One of the projects the New Media Journalism Initiative has been working on has focused on helping a group of entrepreneurial local news publishers to build their own community.
Our intent in working with the Block by Block community of local publishers has been to help this group of innovators find ways to share better practices and solve common problems together.
This community first gathered last September in Chicago at a event that Patterson helped enable called – you guessed it – Block by Block. Many of these publishers are building intensely local Websites that focus on enabling their own communities to better share news and information.
But many of them also are doing it truly on a shoestring, and one of the challenges they face is finding the means for funding this work that they believe in so passionately.
Recently, the Block by Block community asked me to write a blog post for them focused on philanthropic funding for journalism entrepreneurs. They know that The Patterson Foundation does not award grants or provide funding for individual projects. We’re interested in how we can help the entire space, not in trying to provide lift to a single effort.
But they also knew that I’ve done a fair amount of research and listening within the foundation community, and they wanted to pick my brain about how philanthropic funding fits into the mix for these sites.
So I thought I’d share with my Patterson readers what I told this group of entrepreneurs. My message to them is this:
The conversation about funding for journalism innovations has moved along two lines: the advertising model and the philanthropy model. The truth is, there are more similarities between those two models than there are differences. In each instance, you are trying to appeal to someone who will write you a check because there is a perceived benefit to him for doing so.
That benefit can be delivering an audience to their business or it can be the desire to build social capital. But in each instance, the person who writes that check expects results for the money.
So what does that mean?
It means that increasingly in the foundation world, it is not enough to have a good or even noble idea. You need to have a coherent, specific and measurable business plan.
The necessary components of that business plan are:
A mission isn’t some vague, jargon-filled statement modeled out of a business school textbook. It’s the words you live by. It tells you, those who work with you and those who will support you how you will make decisions about what you do – and just as importantly, what you don’t do. Organizations that are driven by a clear, concise mission use it in all of their decision-making -- about the stories they will pursue and the ones they’ll pass up, the technology they will use and how they’ll use it and the metrics they will track.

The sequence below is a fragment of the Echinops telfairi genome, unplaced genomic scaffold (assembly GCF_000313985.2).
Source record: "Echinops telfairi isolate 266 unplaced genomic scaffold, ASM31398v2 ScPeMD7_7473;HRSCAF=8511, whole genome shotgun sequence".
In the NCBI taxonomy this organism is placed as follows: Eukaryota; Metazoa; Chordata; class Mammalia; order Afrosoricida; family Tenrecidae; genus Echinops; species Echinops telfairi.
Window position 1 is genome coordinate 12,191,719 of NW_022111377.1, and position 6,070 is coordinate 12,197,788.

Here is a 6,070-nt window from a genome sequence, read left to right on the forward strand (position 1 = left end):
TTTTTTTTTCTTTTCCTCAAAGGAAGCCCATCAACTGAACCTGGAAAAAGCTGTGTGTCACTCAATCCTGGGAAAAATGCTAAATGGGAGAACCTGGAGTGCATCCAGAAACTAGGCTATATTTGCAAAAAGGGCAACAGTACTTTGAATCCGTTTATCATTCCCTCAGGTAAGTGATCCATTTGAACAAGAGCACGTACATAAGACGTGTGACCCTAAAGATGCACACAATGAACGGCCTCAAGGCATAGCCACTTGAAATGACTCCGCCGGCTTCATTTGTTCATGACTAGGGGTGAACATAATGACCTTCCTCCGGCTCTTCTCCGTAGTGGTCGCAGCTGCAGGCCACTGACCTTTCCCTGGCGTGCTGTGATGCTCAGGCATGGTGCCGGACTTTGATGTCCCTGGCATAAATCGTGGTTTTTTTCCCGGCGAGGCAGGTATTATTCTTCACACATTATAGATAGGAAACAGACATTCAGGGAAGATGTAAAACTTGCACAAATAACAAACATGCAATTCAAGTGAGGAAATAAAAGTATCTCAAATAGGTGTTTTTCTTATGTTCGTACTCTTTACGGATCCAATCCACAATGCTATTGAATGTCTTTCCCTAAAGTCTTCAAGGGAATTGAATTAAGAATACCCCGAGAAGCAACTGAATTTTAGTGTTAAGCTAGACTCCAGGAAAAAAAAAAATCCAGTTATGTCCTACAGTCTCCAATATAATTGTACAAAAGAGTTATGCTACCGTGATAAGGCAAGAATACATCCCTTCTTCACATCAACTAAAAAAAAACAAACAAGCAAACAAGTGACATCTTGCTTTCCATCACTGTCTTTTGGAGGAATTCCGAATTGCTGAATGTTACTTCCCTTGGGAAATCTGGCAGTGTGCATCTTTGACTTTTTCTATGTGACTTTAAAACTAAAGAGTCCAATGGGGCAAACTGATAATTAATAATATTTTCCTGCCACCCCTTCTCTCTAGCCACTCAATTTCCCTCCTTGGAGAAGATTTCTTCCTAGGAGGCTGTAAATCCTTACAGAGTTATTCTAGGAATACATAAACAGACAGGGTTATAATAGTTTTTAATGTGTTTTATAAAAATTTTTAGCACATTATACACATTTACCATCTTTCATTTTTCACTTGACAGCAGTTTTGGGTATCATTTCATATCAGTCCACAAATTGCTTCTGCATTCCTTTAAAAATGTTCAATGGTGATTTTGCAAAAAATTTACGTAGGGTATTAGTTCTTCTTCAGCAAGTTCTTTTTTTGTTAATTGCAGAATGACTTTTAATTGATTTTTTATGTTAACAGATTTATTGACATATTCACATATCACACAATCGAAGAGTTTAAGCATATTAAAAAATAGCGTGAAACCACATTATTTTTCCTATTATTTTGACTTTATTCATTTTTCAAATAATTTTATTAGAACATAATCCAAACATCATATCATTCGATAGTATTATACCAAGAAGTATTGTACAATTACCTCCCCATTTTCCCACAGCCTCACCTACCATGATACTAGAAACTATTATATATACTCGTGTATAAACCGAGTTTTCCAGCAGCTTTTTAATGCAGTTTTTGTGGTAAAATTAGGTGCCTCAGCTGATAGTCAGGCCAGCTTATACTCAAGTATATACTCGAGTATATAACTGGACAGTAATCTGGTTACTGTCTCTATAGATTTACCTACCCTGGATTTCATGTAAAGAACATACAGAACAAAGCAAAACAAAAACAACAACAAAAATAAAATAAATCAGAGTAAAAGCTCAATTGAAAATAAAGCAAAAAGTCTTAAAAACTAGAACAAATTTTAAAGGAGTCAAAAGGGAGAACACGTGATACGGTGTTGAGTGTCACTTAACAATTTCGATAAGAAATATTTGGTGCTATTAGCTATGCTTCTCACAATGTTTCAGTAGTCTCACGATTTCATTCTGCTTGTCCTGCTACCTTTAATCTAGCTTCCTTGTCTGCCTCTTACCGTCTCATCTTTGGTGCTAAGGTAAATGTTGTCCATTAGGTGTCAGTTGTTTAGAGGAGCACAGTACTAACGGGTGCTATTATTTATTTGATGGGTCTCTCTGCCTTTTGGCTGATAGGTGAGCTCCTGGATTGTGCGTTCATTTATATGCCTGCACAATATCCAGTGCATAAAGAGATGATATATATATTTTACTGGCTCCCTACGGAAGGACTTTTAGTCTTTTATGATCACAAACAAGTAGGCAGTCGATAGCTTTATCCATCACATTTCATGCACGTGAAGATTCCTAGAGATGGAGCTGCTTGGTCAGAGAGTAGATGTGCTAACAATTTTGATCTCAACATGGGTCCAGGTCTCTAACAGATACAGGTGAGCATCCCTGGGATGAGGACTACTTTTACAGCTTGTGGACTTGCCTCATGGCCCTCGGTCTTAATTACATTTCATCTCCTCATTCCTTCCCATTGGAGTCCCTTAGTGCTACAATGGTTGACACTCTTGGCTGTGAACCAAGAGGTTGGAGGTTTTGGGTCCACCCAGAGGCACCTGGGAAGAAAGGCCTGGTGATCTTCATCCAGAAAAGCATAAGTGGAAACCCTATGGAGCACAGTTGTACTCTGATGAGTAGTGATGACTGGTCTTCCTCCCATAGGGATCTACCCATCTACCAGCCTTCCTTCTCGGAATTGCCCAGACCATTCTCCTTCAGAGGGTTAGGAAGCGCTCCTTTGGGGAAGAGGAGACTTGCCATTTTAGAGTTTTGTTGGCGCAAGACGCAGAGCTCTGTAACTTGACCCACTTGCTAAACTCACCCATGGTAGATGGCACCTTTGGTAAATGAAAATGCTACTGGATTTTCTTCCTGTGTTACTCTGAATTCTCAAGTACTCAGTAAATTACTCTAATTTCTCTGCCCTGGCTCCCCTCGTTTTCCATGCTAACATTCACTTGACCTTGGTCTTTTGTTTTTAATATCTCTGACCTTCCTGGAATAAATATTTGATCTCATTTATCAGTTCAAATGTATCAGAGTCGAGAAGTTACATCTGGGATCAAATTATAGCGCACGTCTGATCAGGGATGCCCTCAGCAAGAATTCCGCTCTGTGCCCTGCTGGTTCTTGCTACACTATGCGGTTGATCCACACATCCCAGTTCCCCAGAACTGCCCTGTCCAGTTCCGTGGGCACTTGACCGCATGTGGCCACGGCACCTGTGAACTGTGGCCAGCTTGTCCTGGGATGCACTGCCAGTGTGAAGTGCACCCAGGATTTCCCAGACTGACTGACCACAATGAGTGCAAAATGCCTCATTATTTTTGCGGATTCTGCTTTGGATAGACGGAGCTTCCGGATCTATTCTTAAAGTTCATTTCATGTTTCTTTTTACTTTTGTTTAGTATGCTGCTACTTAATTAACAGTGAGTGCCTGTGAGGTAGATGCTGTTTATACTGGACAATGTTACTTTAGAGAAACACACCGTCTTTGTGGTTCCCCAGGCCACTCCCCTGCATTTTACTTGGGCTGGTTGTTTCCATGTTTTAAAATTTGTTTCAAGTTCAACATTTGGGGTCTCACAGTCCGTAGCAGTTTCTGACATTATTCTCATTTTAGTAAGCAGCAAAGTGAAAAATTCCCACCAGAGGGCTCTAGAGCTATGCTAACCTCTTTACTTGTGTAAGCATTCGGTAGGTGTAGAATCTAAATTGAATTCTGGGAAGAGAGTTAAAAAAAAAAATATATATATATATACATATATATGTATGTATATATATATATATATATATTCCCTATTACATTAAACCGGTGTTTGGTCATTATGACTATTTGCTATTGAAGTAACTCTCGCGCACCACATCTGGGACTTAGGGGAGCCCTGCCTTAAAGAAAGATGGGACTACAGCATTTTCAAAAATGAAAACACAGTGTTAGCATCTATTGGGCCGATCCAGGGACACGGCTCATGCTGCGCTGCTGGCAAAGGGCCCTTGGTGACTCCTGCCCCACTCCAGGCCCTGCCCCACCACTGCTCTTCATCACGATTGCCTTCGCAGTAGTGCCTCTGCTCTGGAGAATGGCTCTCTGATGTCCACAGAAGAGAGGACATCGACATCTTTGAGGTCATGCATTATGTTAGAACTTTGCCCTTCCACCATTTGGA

If the mission provides the words you’ll live by, the strategy tells the world how you will live by them. It shows that you have thought through the concrete steps you need to take the mission from words on paper to an enterprise that provides a needed and desirable service.
I was listening to a professor discuss the revolution in Egypt on a radio program; I missed his name, but he was giving a historical perspective about what makes popular uprisings succeed or fail. He said that revolutions rely on both the symbolic and the strategic. The symbolism creates the vision of what you want to achieve; the strategic provides that very necessary road map for getting there. That’s true not just for revolutions; it’s true for people who are starting new enterprises and seeking the funding to do it.
This one is vital. You have to decide what you are going to measure and then you have to be absolutely fanatical about following through. Too many of us in journalism act like the English majors we were in college: We write the paper first, then we write the outline afterwards just to satisfy the teacher.
Let me be clear about this one: Funders – and advertisers – know when you’ve pulled together metrics to try to justify the bid you are making for their money.
They also know when you are being systematic and rigorous about keeping track of your progress toward achieving your goals. You’ll be able to show that your decision-making is guided by metrics – that you correct course and allocate resources based on empirical information.
If you are asking people for money, nothing inspires confidence quite like showing you know how to count – and that you take it seriously.
This one is often neglected, and it is really important to foundations. Funders want to see that you are seeking and managing diverse funding streams. They want to know that you are getting the most out of every dime, and one way they see that is in how you leverage all of your resources – cash, volunteers, in-kind contributions. If you can show that the $100 donation you got was stretched into $120 worth of impact, you will be on your way to documenting the impact of your work.
There’s no question that philanthropic funding will continue to be part of the economic mix news and information. But I also think there is no question that foundations and other funders are becoming increasingly results-oriented in determining both who gets funding and who keeps it.
For entrepreneurs, that means you have to be passionate about more than your ideas. You have to be passionate stewards of your business, with the ability to show both accountability and concrete accomplishment in your work.
Learn about these and other concepts used in TPF's approach to philanthropy.
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